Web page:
Just over a month ago, Michael Drecker introduced himself to me via email. He was, he explained, a science fiction fan fluent in German and he proposed having me hire him to translate my short stories into German. Now, I assumed he was English or American with a degree in German, but it turns out he's German - so that gives you an idea of how strong his English is. He suggested that I price the German translations higher than the English ones and pay him the difference in profits. The thing about short stories is, though, they don't sell in volume, and I felt this approach would lead to him doing a lot of work for very little compensation, so we worked together to see if we could come up with a better solution.
Translation is traditionally very expensive, because it is hard work. The cheapest translators we could find for German charged .079 Euros per source word. I don't remember who suggested that Michael set a fee and claim 100% of royalties until the fee earned out, but that's what we decided to do, and I won't say how much Michael and I settled on. Suffice it to say he wanted to undercut his competition and I did not want to see him burned out and disgusted with the payback. This is still a very favorable deal for me, the author, because Michael is making royalties only, so I pay up front for things like translation of the author's note at the end, the blurb for the listing, etc. I think it's important that people see some remuneration asap, even if it's modest.
Once the stories earn out the fee, then Michael and I will split the royalties. Now some might ask what is in this for me? Exposure to a whole new market, a whole new fanbase, and association with Michael Drecker, who, if he continues this business venture, could translate for a lot of authors, some of whom will likely be a lot more famous than me. He is in talks with one other author that I know of, already.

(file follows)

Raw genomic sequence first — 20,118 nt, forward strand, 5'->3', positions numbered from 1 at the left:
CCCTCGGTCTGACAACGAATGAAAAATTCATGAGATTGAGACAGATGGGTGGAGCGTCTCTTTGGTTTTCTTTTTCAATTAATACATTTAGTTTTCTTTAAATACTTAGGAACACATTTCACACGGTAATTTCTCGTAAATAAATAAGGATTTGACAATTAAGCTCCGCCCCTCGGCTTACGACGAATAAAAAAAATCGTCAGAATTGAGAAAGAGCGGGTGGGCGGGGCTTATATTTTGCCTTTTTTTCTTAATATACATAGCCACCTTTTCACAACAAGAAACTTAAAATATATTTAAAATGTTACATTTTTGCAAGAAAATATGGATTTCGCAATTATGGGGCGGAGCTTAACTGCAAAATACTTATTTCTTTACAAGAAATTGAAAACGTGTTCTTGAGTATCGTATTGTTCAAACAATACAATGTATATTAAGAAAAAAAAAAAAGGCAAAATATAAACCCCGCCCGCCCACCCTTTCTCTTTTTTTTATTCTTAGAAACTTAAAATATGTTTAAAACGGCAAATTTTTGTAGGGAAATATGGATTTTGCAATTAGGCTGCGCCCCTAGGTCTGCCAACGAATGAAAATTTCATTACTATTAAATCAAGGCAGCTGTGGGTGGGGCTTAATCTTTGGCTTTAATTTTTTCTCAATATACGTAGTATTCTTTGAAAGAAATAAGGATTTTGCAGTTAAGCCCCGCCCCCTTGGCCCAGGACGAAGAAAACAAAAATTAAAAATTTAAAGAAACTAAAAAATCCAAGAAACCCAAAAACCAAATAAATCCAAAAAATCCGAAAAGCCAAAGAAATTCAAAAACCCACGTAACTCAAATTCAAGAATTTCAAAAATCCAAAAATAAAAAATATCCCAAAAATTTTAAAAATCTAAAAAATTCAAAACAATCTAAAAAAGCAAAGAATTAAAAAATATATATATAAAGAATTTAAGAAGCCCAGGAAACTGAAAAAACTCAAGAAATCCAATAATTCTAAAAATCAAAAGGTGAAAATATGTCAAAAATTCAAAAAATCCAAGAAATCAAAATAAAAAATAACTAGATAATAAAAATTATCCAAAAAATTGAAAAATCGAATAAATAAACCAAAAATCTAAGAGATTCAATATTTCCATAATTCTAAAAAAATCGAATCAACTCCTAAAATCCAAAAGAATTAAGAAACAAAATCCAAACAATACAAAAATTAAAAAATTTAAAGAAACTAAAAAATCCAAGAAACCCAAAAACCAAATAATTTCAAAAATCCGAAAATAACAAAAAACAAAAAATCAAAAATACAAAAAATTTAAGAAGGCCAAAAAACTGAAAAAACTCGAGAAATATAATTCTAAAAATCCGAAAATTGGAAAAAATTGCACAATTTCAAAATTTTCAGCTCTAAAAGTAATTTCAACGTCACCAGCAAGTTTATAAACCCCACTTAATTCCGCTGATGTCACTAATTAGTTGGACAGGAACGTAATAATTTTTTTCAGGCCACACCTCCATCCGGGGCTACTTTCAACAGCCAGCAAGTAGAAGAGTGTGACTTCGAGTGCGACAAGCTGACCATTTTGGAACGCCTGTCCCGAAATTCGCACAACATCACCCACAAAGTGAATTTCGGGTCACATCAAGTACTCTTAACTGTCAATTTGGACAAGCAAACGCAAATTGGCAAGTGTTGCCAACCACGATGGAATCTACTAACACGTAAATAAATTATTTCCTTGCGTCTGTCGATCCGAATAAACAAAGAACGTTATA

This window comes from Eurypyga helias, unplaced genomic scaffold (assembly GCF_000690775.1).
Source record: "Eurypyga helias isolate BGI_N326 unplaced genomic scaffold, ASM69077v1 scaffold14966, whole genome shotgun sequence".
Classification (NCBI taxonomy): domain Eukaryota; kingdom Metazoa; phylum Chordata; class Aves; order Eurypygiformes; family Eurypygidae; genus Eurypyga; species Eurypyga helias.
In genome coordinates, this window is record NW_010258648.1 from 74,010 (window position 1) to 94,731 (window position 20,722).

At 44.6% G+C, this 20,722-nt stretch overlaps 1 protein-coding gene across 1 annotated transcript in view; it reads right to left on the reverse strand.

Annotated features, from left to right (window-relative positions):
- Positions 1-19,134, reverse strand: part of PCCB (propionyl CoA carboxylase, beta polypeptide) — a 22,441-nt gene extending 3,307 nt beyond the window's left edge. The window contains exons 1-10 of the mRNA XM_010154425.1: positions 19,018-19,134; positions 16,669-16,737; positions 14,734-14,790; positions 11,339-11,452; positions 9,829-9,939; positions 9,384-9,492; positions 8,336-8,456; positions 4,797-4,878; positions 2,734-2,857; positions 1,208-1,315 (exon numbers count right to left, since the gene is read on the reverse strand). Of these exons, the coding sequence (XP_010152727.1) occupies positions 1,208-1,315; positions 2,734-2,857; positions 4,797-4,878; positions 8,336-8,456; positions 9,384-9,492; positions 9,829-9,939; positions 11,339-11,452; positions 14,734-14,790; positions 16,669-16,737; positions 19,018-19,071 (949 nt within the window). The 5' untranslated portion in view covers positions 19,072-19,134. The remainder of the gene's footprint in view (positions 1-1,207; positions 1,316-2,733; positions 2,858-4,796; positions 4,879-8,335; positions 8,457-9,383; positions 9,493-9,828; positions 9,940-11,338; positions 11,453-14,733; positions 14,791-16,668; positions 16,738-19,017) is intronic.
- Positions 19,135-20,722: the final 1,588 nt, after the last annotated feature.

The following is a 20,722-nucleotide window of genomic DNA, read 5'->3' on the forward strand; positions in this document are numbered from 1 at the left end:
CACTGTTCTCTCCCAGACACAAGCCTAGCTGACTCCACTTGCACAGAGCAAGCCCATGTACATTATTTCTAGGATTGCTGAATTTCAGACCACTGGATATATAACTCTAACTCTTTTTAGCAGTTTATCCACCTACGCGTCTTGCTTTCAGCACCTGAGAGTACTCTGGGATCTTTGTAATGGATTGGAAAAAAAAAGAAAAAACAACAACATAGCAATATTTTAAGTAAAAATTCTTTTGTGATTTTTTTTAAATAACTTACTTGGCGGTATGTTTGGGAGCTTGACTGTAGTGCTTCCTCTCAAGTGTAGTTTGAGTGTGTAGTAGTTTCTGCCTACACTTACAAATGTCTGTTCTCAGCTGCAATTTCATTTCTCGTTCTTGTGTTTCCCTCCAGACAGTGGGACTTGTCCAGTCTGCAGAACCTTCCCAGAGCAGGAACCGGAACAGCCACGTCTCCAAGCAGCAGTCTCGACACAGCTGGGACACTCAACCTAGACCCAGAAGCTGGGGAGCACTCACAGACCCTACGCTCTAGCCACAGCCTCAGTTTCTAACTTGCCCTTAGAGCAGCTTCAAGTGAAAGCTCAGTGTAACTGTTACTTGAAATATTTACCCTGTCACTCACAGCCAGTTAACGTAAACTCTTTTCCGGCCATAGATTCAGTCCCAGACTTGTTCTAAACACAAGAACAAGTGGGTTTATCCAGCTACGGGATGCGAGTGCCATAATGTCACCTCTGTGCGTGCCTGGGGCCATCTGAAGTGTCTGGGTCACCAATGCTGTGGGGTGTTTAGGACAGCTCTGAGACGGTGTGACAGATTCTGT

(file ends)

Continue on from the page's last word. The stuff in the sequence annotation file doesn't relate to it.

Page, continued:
All of this is very exciting for me, because I think we're forging ahead on another frontier of indie publishing. A lot of indie authors will retain agents and sign contracts with publishers to get foreign language editions of their work in print. It'll be interesting to see if Michael's model opens the door to a whole new set of options for indies.
In the meantime, two of my short stories are available in German already, with more to follow!
You can't tempt him to turn his hand to Someone Else's Fairytale then? What would that title be in German?ReplyDelete
Actually, yes, he's offered to do that one and I've told him I completely understand if he does it only when he has time between science fiction projects, so I've got no firm release date for that one. According to Google Translate, the title would be: "jemand anderes Märchen", but Google translate mangled "Short Story" one time, so take it with a grain of salt.Delete
Yeah, that translation is actually no good, doesn't even make sense really. But to be fair, finding a catchy translation for that titel is not that easy, nevertheless I'm confident I can think of one before I'm finished. ;-)ReplyDelete
By the way - I'm into the second chapter now, already loving the characters :-)
Very cool, Michael! I'm noticing Google translate doesn't work at all well with German/English. I tried to read my one review of Fairytale on Amazon.de, and it sounded almost philosophical. I'm sure you can think of a catchy title that captures the same idea, though.Delete